If you want clients of all shapes and sizes to feel confident working with you, they need to first see that you have an active interest in welcoming them into your studio. It is very intimidating for a plus-size client to reach out to a photographer, no matter how beautiful their work is, if the photographer’s entire portfolio consists of only one body type again and again. What’s more, working with models will help you to become more adept at working with larger bodies before offering your skills to paying clients. When a photographer isn’t comfortable working with people of size, believe me, it really shows, and the results can range from awkward to devastating.
Choosing the right strobe for your needs is not only a question of budget but how you intend to use the strobe. The criteria and features desirable for studio strobes differ from those designed for location use, and vice versa. That said, strobes designed for location use can be used in the studio, and studio strobes can in some cases be used on location. So, if you can only budget for one type of strobe, don’t worry. Keep in mind that every strobe involves a series of compromises, and there is no one strobe that does everything and does it well. That’s why there are portable strobes designed for location work and larger, more powerful strobes intended for studio work. Each has its pluses, minuses and place.
The majority of compositors use Photoshop. Knowing the controls and options will allow you to focus on the artwork instead of stumbling around looking for a filter or tool. Yes, being comfortable and knowing Photoshop well will take some time and effort. But seriously, since when was anything worthwhile easy to do? Shut off Dancing with the Stars and The Voice and instead spend some time playing around in Photoshop. Make yourself better.
When it comes to editing creatives, I want to work in Lightroom so I can quickly apply different styles to my images with a single click. Beyond applying just a preset, you have the ability to add a more creative shift to your images using profiles. Applying a profile is the newest way to shift your corrected image to the next level without requiring you to re-edit—it’s the one-click solution you’ve been waiting for. Here is why I use profiles and how they’ve transformed my editing workflow.
As in all aspects of running a photography business, success relies on creating an efficient system. Get the images right in camera to reduce the need for post-production. Automate what you can. Use technology to your advantage. And find a system that is based on speed. Do all of these things, and you can easily shrink your post-production to a timeframe that allows you to conduct same-day sales.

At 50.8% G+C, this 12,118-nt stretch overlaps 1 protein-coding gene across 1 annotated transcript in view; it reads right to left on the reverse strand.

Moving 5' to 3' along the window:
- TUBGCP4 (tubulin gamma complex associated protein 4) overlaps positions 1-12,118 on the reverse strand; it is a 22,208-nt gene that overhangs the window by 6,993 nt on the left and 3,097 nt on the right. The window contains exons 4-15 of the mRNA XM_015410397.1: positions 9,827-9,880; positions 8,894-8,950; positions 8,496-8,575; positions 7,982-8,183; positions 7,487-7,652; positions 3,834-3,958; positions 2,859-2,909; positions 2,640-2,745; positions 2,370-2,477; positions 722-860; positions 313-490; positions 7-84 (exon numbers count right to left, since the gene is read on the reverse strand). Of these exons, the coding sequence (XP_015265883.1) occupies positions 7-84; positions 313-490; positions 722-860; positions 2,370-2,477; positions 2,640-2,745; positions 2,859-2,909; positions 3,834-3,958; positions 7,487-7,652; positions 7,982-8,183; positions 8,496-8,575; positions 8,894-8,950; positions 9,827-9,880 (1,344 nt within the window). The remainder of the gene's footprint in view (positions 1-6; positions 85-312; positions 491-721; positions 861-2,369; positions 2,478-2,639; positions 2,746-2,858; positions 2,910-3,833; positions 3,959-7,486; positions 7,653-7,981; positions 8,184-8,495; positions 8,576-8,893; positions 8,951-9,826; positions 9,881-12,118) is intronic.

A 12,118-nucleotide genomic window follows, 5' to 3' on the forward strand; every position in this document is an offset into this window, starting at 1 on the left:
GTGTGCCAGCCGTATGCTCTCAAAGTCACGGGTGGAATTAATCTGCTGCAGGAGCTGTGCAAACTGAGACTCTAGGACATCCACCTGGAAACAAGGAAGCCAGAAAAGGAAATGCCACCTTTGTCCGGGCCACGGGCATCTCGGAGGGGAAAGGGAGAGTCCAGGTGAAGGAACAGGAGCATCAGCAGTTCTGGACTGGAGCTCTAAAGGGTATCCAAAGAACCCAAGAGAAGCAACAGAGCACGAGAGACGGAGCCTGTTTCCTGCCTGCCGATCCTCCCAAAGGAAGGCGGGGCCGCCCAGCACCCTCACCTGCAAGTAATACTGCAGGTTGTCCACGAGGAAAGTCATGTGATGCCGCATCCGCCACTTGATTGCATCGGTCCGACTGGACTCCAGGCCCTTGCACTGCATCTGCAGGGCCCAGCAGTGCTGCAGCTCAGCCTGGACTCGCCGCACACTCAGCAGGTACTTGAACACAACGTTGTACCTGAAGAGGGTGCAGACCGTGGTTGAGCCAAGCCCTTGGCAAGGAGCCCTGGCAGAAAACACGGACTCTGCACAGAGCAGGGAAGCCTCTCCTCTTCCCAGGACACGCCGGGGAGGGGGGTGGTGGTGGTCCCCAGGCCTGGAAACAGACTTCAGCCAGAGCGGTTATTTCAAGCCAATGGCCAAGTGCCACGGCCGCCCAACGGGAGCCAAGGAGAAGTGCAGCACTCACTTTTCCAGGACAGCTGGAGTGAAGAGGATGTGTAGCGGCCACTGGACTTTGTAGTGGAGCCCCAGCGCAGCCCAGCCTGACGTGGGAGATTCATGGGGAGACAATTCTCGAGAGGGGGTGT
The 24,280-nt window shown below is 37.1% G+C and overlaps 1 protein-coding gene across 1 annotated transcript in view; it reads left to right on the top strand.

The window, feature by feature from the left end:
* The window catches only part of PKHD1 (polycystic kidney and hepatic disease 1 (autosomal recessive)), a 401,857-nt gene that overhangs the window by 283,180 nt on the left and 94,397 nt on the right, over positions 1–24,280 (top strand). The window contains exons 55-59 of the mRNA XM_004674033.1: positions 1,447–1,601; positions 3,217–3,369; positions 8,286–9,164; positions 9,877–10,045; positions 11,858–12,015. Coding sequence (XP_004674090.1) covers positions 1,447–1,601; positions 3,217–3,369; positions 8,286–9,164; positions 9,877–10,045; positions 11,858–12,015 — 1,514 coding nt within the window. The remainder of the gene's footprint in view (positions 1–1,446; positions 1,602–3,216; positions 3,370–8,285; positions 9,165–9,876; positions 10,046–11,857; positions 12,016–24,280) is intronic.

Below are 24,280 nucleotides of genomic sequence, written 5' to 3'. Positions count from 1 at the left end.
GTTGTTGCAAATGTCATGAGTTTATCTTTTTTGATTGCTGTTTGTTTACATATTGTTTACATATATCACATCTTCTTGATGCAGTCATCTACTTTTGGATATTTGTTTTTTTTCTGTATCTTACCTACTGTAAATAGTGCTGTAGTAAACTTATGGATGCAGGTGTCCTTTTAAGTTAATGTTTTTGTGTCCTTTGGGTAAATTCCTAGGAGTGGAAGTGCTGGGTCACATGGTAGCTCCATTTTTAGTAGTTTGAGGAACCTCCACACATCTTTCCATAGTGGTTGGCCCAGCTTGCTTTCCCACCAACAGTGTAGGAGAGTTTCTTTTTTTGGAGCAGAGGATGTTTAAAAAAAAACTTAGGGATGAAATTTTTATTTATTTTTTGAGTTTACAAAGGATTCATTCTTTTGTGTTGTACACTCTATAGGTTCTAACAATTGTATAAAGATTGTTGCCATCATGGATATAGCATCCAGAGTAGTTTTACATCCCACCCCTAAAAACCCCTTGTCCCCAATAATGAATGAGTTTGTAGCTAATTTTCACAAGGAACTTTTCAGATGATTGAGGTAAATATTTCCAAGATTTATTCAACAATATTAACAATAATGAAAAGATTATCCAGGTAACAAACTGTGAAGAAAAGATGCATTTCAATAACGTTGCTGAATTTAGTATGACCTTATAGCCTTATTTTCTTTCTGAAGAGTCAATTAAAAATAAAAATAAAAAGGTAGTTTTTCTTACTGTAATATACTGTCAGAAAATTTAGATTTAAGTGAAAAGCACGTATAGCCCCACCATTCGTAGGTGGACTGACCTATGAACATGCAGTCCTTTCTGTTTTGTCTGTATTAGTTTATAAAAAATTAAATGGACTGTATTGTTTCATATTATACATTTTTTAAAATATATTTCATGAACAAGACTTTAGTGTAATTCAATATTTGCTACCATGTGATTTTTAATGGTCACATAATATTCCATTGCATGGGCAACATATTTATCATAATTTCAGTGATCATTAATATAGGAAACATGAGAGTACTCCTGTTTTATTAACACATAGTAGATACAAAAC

At some point in our image-viewing lives, we’ve all been enamored with a photograph where gels and color were used to augment it. Whether this image has a small kicker accent of gelled lighting or is created entirely with it, we respond to that infusion of color—the image has a larger impact on the viewer. In many ways, the underlying story of a certain image can only be fully revealed through the use of color and gels.
If a photographer has never experienced a client who did not like their photos, had unrealistic demands, or was just not a very nice person, then that photographer has not been in business long enough. The reasons why customer service issues tend to happen in our industry are numerous, but the one thing that they can always be traced back to is not managing client expectations properly.
With an automated drip email sequence, it’s possible to nurture your lead from Awareness to Interest to Desire. Help them get to know you, like you, and trust you, and share with them how your photography will improve their lives. At this point, they should have no choice but to Desire you above all the competition!
Our society looks at disability so negatively; it’s something to be hidden away, to fear or pity. At the other end of the spectrum, we are characterized as “inspirational” to able-bodied people, “brave” for simply living our lives, or caricatures that make everyone else feel better about themselves. More often than not, we fight to be portrayed just as we are, or how we want to be seen. We deserve the right to decide how we’re represented.
The moment you realize you can customize the quality of the light you’re creating to fit the images you’re capturing is the moment you realize there is no one-size-fits-all lighting. With artificial light, we attempt to recreate light that occurs in nature. Absent that, lighting looks unnatural and in this photographer’s humble opinion ends up doing more harm than good. It ends up being a distraction rather than a supporting element.